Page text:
VII. notes that Floyd Landis owes the International Cycling Union, Patrick (Pat) McQuaid and Henricus (Hein) Verbruggen jointly the sum of CHF 4,600 (four thousand six hundred Swiss francs), including disbursements and VAT, by way of expenses, to wit:
- CHF 2,100 (two thousand one hundred Swiss francs) for court costs;
- CHF 2,500 (two thousand five hundred Swiss francs), including disbursements
and VAT, as a contribution to the fees and disbursements of their legal counsel;

VIII. notes that if no request for grounds for the present judgment is presented within the legally established time frame, the costs payable by Floyd Landis under VI above shall be reduced to CHF 1,680 (one thousand six hundred and eighty Swiss francs), and the expenses granted under VII above shall consequently be reduced to CHF 4,180 (four thousand one hundred and eighty Swiss francs), including disbursements and VAT, payable by Floyd Landis;

IX. rejects any and all further findings.

It concludes by saying that copies of the judgement will be sent to the UCI, McQuaid and Verbruggen via their legal counsel, while Landis’ notification will be via ‘publication in the official gazette.’

“The parties may request the grounds of the judgment within ten days of receipt of the present operative provisions, failing which the judgment shall become final and binding,” it states.

Testimony against team led to ‘considerable evidence’ being discovered:

Landis’s statements against Armstrong and others were echoed by other former team-mates and helped drive a multinational doping investigation. In the US, that inquiry began with the FDA and USADA looking into the claims, and grew when other agencies such as the FBI, the U.S. Postal Service’s Office of Inspector General, plus both the civil and criminal divisions of the Department of Justice became involved.

The federal investigation was shut down unexpectedly this year, but the USADA continued gathering evidence and handed down a lifetime ban plus a disqualification of results from August 1998 to Lance Armstrong when he decided not to contest the charges.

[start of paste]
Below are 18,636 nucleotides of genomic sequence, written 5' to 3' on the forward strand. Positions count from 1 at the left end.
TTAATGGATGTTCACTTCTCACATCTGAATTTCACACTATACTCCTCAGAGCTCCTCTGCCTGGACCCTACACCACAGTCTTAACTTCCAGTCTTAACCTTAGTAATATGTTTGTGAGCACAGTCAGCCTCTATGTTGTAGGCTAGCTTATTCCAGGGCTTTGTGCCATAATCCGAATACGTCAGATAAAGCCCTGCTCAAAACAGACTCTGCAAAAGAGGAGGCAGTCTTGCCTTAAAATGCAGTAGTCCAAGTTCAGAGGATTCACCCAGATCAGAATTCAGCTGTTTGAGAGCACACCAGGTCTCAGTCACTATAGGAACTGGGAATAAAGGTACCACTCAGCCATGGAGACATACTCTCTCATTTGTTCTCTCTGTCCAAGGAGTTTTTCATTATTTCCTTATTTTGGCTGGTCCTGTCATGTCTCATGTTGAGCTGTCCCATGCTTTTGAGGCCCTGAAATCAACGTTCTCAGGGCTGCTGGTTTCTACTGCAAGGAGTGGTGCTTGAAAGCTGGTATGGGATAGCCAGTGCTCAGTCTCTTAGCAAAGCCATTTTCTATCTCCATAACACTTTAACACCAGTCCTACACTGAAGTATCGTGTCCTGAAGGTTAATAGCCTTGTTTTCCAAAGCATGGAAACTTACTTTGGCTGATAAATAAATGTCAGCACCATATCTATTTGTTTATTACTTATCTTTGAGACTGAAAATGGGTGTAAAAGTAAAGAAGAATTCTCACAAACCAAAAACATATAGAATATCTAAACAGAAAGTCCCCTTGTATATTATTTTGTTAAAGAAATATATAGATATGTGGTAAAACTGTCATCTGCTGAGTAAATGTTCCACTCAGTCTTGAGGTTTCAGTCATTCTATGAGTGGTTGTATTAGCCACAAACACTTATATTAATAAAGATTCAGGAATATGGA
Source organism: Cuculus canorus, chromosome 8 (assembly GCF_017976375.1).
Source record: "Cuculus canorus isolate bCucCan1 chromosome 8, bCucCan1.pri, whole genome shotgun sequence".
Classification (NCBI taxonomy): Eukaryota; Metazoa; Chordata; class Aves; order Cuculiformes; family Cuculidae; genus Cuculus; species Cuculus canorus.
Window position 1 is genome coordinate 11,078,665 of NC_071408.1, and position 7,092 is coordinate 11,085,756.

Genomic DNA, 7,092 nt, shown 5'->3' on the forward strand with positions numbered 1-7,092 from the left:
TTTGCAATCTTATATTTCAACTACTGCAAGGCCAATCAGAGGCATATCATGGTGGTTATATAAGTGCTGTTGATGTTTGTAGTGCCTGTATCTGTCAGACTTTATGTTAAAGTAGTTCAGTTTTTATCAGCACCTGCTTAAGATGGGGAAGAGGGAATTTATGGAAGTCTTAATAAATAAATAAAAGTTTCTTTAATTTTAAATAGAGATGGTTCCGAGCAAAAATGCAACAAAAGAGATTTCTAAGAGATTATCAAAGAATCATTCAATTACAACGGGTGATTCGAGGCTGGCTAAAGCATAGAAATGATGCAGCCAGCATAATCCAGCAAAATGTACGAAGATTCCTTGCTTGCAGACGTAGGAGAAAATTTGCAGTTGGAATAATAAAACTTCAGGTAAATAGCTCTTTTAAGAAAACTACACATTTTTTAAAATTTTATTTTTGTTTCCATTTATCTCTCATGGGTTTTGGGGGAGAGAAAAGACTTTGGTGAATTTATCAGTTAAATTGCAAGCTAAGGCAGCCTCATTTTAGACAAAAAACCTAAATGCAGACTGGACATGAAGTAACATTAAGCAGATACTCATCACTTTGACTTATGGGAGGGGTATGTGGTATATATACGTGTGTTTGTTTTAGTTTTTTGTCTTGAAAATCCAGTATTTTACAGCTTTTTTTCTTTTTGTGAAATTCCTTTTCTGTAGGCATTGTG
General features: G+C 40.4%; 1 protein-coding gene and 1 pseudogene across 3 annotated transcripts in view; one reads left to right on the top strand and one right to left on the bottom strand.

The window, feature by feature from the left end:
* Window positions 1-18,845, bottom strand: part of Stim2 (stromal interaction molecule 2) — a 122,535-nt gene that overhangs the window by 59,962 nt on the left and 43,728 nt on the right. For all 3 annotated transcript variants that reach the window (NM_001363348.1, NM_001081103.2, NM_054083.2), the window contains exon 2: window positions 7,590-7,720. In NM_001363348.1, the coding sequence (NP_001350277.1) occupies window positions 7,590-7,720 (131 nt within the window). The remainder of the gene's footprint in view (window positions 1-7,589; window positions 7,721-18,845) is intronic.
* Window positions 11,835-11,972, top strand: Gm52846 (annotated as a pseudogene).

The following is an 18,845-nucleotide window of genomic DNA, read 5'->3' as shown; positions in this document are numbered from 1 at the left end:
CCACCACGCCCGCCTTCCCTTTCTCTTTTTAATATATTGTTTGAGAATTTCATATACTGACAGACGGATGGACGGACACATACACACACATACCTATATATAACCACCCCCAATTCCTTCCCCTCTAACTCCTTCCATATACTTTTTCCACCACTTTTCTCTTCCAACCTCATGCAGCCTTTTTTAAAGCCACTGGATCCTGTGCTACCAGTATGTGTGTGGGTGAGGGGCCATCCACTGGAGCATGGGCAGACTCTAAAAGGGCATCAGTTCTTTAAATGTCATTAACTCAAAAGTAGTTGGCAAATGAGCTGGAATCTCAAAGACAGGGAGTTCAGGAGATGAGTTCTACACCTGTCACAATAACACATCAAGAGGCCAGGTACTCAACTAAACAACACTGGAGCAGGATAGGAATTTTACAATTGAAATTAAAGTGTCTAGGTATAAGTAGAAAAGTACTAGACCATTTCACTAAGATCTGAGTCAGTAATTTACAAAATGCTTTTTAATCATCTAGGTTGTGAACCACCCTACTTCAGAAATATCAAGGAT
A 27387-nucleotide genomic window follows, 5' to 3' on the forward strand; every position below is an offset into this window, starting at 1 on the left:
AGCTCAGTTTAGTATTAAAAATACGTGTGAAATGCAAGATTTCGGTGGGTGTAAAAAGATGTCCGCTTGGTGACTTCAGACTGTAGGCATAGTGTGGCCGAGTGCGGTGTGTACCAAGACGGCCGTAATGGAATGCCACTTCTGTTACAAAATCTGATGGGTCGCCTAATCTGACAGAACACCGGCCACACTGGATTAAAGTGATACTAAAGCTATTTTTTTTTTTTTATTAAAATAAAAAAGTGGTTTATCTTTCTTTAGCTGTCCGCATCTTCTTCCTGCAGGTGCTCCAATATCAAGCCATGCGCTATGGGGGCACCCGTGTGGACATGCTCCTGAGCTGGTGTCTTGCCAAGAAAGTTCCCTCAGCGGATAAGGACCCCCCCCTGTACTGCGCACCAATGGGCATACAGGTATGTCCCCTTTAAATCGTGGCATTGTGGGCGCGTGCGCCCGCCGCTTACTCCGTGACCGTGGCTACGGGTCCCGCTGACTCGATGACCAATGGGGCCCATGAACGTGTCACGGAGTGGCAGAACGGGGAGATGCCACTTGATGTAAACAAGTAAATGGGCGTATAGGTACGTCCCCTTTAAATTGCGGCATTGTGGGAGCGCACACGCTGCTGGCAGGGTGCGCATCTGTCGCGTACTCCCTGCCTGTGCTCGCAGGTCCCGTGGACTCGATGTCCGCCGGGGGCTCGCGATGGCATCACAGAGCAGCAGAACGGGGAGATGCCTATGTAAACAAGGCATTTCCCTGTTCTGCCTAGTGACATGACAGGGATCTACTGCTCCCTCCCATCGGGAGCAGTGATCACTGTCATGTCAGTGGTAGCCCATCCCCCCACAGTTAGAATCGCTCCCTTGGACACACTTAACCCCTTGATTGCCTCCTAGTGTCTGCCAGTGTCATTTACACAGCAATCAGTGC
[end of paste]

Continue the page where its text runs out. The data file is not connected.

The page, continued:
The controversial doctors Michele Ferrari and Luis Garcia del Moral also chose not to fight the charges and were also deemed guilty of doping actions. They too were served lifetime bans. Current RadioShack Nissan doctor Pedro Celaya – who worked with the US Postal Service team in 1999 - trainer Peper Mardi and former team manager Johan Bruyneel all face arbitration hearings before the end of the year.

After Landis’s claims were made, the UCI changed its stance on the US Postal Service team. In May 2010 McQuaid was adamant that he was lying. “I think Landis is in a very sad situation and I feel sorry for the guy because I don’t accept anything he says as true,” he said.

“This is a guy who has been condemned in court, who has stood up in court and stated that he never saw any doping in cycling. He’s written a book saying he won the Tour de France clean. Where does that leave his credibility? He has an agenda and is obviously out to seek revenge.”

However last year the Irishman said something quite different to Cycling Weekly. “A lot of the stuff he says in relation to what went on in those years is probably true,” he admitted.

“There was a lot of doping doing on in those teams in those years. If it [the federal investigation] proves that the US Postal team were involved in a lot of doping, it wouldn’t necessarily surprise me. In those days it was possible to beat the system.”

During his presidency, Verbruggen maintained that cycling was largely clean, and criticised those such as Giles Delion and Graeme Obree who suggested otherwise.

The Festina Affair subsequently proved those riders were correct in their complaints about widespread doping.

Both he and McQuaid are suing journalist Paul Kimmage for articles which appeared in the Sunday Times and l’Equipe. The former was a long interview with Landis. They are complaining about what they say are defamatory statements about them.

Kimmage was initially unsure how he would fight the case as he is currently unemployed. However a defence fund set up less than two weeks ago has had a staggering response, with over 1600 people contributing over $50,000 thus far.

Kimmage has said he is ‘energized’ by the response and has secured a lawyer in Switzerland. He has said he intends to bring a range of witnesses to the December hearing in order to battle the charges.